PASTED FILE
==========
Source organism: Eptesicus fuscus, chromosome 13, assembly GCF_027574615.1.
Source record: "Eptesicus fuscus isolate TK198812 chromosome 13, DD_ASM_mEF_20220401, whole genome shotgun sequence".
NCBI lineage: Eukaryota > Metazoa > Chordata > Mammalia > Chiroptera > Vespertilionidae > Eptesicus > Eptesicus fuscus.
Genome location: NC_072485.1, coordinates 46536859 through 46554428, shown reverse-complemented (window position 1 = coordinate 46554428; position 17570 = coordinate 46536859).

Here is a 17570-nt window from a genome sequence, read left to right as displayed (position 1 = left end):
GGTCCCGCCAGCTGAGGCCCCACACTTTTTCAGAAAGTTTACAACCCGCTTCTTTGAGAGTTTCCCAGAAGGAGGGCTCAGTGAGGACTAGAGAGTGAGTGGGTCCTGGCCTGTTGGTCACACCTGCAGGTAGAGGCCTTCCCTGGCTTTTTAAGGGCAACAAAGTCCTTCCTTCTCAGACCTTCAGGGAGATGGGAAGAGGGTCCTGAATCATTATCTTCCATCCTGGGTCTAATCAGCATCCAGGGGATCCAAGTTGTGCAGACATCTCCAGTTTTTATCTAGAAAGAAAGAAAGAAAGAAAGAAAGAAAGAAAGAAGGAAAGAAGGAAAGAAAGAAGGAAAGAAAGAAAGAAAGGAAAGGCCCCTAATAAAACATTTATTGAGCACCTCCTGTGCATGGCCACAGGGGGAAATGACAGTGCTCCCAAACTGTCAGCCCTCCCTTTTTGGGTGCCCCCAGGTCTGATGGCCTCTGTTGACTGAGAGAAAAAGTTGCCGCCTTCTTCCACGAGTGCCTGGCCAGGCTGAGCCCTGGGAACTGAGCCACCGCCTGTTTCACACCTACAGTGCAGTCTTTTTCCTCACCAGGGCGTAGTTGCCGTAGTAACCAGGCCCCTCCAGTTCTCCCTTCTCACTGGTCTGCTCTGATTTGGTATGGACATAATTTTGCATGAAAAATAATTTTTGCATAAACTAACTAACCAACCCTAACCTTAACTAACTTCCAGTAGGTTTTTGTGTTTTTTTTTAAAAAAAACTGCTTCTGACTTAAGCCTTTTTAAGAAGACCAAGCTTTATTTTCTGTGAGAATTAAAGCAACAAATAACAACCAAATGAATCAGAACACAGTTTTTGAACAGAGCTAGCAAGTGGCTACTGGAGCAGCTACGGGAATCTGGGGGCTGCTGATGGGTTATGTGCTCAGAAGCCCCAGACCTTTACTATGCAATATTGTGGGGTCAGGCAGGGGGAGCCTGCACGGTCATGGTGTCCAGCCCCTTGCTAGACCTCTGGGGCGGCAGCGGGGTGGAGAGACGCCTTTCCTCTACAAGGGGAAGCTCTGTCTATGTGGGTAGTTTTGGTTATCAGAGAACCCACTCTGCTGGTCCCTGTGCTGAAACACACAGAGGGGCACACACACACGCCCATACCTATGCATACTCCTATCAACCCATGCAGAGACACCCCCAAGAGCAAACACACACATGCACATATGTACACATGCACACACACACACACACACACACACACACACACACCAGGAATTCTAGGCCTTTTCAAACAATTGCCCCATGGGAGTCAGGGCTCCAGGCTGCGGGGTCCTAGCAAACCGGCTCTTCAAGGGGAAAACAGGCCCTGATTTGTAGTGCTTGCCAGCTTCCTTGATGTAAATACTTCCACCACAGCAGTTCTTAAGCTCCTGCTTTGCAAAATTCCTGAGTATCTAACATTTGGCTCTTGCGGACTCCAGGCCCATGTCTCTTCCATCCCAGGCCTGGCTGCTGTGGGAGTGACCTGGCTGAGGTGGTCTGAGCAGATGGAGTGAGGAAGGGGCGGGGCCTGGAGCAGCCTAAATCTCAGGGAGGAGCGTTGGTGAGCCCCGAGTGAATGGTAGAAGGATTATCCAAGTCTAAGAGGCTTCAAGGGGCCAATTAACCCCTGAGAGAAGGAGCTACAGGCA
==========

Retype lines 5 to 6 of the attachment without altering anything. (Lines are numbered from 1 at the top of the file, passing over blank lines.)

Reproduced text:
Here is a 17570-nt window from a genome sequence, read left to right as displayed (position 1 = left end):
GGTCCCGCCAGCTGAGGCCCCACACTTTTTCAGAAAGTTTACAACCCGCTTCTTTGAGAGTTTCCCAGAAGGAGGGCTCAGTGAGGACTAGAGAGTGAGTGGGTCCTGGCCTGTTGGTCACACCTGCAGGTAGAGGCCTTCCCTGGCTTTTTAAGGGCAACAAAGTCCTTCCTTCTCAGACCTTCAGGGAGATGGGAAGAGGGTCCTGAATCATTATCTTCCATCCTGGGTCTAATCAGCATCCAGGGGATCCAAGTTGTGCAGACATCTCCAGTTTTTATCTAGAAAGAAAGAAAGAAAGAAAGAAAGAAAGAAAGAAGGAAAGAAGGAAAGAAAGAAGGAAAGAAAGAAAGAAAGGAAAGGCCCCTAATAAAACATTTATTGAGCACCTCCTGTGCATGGCCACAGGGGGAAATGACAGTGCTCCCAAACTGTCAGCCCTCCCTTTTTGGGTGCCCCCAGGTCTGATGGCCTCTGTTGACTGAGAGAAAAAGTTGCCGCCTTCTTCCACGAGTGCCTGGCCAGGCTGAGCCCTGGGAACTGAGCCACCGCCTGTTTCACACCTACAGTGCAGTCTTTTTCCTCACCAGGGCGTAGTTGCCGTAGTAACCAGGCCCCTCCAGTTCTCCCTTCTCACTGGTCTGCTCTGATTTGGTATGGACATAATTTTGCATGAAAAATAATTTTTGCATAAACTAACTAACCAACCCTAACCTTAACTAACTTCCAGTAGGTTTTTGTGTTTTTTTTTAAAAAAAACTGCTTCTGACTTAAGCCTTTTTAAGAAGACCAAGCTTTATTTTCTGTGAGAATTAAAGCAACAAATAACAACCAAATGAATCAGAACACAGTTTTTGAACAGAGCTAGCAAGTGGCTACTGGAGCAGCTACGGGAATCTGGGGGCTGCTGATGGGTTATGTGCTCAGAAGCCCCAGACCTTTACTATGCAATATTGTGGGGTCAGGCAGGGGGAGCCTGCACGGTCATGGTGTCCAGCCCCTTGCTAGACCTCTGGGGCGGCAGCGGGGTGGAGAGACGCCTTTCCTCTACAAGGGGAAGCTCTGTCTATGTGGGTAGTTTTGGTTATCAGAGAACCCACTCTGCTGGTCCCTGTGCTGAAACACACAGAGGGGCACACACACACGCCCATACCTATGCATACTCCTATCAACCCATGCAGAGACACCCCCAAGAGCAAACACACACATGCACATATGTACACATGCACACACACACACACACACACACACACACACACACCAGGAATTCTAGGCCTTTTCAAACAATTGCCCCATGGGAGTCAGGGCTCCAGGCTGCGGGGTCCTAGCAAACCGGCTCTTCAAGGGGAAAACAGGCCCTGATTTGTAGTGCTTGCCAGCTTCCTTGATGTAAATACTTCCACCACAGCAGTTCTTAAGCTCCTGCTTTGCAAAATTCCTGAGTATCTAACATTTGGCTCTTGCGGACTCCAGGCCCATGTCTCTTCCATCCCAGGCCTGGCTGCTGTGGGAGTGACCTGGCTGAGGTGGTCTGAGCAGATGGAGTGAGGAAGGGGCGGGGCCTGGAGCAGCCTAAATCTCAGGGAGGAGCGTTGGTGAGCCCCGAGTGAATGGTAGAAGGATTATCCAAGTCTAAGAGGCTTCAAGGGGCCAATTAACCCCTGAGAGAAGGAGCTACAGGCA